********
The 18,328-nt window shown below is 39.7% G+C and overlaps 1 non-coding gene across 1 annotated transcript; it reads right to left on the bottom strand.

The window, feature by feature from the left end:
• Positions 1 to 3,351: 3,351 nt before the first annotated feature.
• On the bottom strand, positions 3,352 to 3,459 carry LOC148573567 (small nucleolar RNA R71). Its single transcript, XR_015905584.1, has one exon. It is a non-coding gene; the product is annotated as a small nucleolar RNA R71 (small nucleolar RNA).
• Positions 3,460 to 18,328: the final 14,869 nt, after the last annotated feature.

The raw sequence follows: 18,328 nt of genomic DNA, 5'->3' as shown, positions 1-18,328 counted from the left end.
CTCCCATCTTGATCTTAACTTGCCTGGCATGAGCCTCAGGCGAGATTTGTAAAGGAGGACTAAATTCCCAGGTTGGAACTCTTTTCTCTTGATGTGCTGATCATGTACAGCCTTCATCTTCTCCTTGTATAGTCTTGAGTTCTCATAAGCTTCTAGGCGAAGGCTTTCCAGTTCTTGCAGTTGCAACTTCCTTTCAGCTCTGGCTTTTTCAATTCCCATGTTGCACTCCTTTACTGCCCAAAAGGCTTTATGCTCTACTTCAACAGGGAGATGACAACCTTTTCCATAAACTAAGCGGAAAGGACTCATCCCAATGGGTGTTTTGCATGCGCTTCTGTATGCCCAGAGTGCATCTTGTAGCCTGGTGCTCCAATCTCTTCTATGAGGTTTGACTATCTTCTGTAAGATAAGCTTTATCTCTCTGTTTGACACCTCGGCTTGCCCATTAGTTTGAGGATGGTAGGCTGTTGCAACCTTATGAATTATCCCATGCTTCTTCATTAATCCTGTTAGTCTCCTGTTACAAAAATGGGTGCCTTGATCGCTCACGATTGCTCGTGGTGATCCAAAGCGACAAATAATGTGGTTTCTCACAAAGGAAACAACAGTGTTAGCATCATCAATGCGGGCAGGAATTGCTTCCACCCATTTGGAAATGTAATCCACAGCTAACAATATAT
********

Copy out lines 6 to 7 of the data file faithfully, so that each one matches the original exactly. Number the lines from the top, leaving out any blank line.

The raw sequence follows: 18,328 nt of genomic DNA, 5'->3' as shown, positions 1-18,328 counted from the left end.
CTCCCATCTTGATCTTAACTTGCCTGGCATGAGCCTCAGGCGAGATTTGTAAAGGAGGACTAAATTCCCAGGTTGGAACTCTTTTCTCTTGATGTGCTGATCATGTACAGCCTTCATCTTCTCCTTGTATAGTCTTGAGTTCTCATAAGCTTCTAGGCGAAGGCTTTCCAGTTCTTGCAGTTGCAACTTCCTTTCAGCTCTGGCTTTTTCAATTCCCATGTTGCACTCCTTTACTGCCCAAAAGGCTTTATGCTCTACTTCAACAGGGAGATGACAACCTTTTCCATAAACTAAGCGGAAAGGACTCATCCCAATGGGTGTTTTGCATGCGCTTCTGTATGCCCAGAGTGCATCTTGTAGCCTGGTGCTCCAATCTCTTCTATGAGGTTTGACTATCTTCTGTAAGATAAGCTTTATCTCTCTGTTTGACACCTCGGCTTGCCCATTAGTTTGAGGATGGTAGGCTGTTGCAACCTTATGAATTATCCCATGCTTCTTCATTAATCCTGTTAGTCTCCTGTTACAAAAATGGGTGCCTTGATCGCTCACGATTGCTCGTGGTGATCCAAAGCGACAAATAATGTGGTTTCTCACAAAGGAAACAACAGTGTTAGCATCATCAATGCGGGCAGGAATTGCTTCCACCCATTTGGAAATGTAATCCACAGCTAACAATATAT